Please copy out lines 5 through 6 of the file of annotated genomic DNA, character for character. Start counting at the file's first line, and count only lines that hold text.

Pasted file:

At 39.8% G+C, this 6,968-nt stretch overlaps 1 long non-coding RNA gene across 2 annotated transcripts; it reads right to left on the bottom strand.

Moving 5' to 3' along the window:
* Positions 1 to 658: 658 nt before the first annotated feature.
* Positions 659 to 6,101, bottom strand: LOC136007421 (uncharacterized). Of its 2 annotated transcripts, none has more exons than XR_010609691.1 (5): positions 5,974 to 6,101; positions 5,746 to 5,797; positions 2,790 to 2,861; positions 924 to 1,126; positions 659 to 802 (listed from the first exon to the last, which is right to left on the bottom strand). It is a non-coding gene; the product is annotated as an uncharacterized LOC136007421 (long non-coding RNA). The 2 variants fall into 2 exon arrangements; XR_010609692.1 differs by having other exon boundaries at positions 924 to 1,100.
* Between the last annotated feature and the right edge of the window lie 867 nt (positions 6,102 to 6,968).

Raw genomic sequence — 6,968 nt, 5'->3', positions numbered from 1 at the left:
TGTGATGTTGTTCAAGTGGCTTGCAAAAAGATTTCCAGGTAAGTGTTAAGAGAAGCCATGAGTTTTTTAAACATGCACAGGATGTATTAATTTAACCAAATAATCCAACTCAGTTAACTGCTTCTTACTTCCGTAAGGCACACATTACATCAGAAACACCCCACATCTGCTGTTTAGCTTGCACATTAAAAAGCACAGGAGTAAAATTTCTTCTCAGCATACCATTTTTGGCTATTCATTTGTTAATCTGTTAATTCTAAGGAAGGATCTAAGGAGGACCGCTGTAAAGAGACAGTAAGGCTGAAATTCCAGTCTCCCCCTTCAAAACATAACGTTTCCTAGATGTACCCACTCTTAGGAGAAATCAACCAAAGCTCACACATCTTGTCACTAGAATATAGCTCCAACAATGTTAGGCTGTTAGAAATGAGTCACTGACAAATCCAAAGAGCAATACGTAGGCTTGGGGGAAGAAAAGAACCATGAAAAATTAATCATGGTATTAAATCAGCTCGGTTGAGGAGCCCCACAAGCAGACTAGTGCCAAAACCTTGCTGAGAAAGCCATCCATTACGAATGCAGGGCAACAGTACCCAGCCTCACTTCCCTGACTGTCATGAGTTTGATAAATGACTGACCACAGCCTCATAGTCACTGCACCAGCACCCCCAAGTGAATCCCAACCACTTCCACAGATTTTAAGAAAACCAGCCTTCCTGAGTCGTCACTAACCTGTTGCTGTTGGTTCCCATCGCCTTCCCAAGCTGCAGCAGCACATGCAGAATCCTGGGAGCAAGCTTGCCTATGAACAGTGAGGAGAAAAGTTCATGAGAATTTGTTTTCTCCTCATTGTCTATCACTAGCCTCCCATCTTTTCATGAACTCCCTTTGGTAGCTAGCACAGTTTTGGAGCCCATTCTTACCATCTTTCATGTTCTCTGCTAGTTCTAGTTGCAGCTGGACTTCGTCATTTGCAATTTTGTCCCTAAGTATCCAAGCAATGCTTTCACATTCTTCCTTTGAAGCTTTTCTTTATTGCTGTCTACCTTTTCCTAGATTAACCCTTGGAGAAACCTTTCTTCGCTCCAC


* Between the last annotated feature and the right edge of the window lie 867 nt (positions 6,102 to 6,968).

Raw genomic sequence — 6,968 nt, 5'->3', positions numbered from 1 at the left: